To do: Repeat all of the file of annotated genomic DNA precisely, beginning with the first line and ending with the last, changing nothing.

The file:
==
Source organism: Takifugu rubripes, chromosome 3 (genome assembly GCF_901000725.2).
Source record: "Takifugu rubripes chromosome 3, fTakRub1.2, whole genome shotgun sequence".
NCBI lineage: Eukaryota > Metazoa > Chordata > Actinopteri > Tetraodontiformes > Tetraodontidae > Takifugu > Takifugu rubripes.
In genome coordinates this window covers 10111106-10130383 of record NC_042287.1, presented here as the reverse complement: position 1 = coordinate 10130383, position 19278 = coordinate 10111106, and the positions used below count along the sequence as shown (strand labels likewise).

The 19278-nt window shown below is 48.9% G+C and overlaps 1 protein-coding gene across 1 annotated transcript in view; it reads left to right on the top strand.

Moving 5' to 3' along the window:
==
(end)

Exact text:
Source organism: Takifugu rubripes, chromosome 3 (genome assembly GCF_901000725.2).
Source record: "Takifugu rubripes chromosome 3, fTakRub1.2, whole genome shotgun sequence".
NCBI lineage: Eukaryota > Metazoa > Chordata > Actinopteri > Tetraodontiformes > Tetraodontidae > Takifugu > Takifugu rubripes.
In genome coordinates this window covers 10111106-10130383 of record NC_042287.1, presented here as the reverse complement: position 1 = coordinate 10130383, position 19278 = coordinate 10111106, and the positions used below count along the sequence as shown (strand labels likewise).

The 19278-nt window shown below is 48.9% G+C and overlaps 1 protein-coding gene across 1 annotated transcript in view; it reads left to right on the top strand.

Moving 5' to 3' along the window: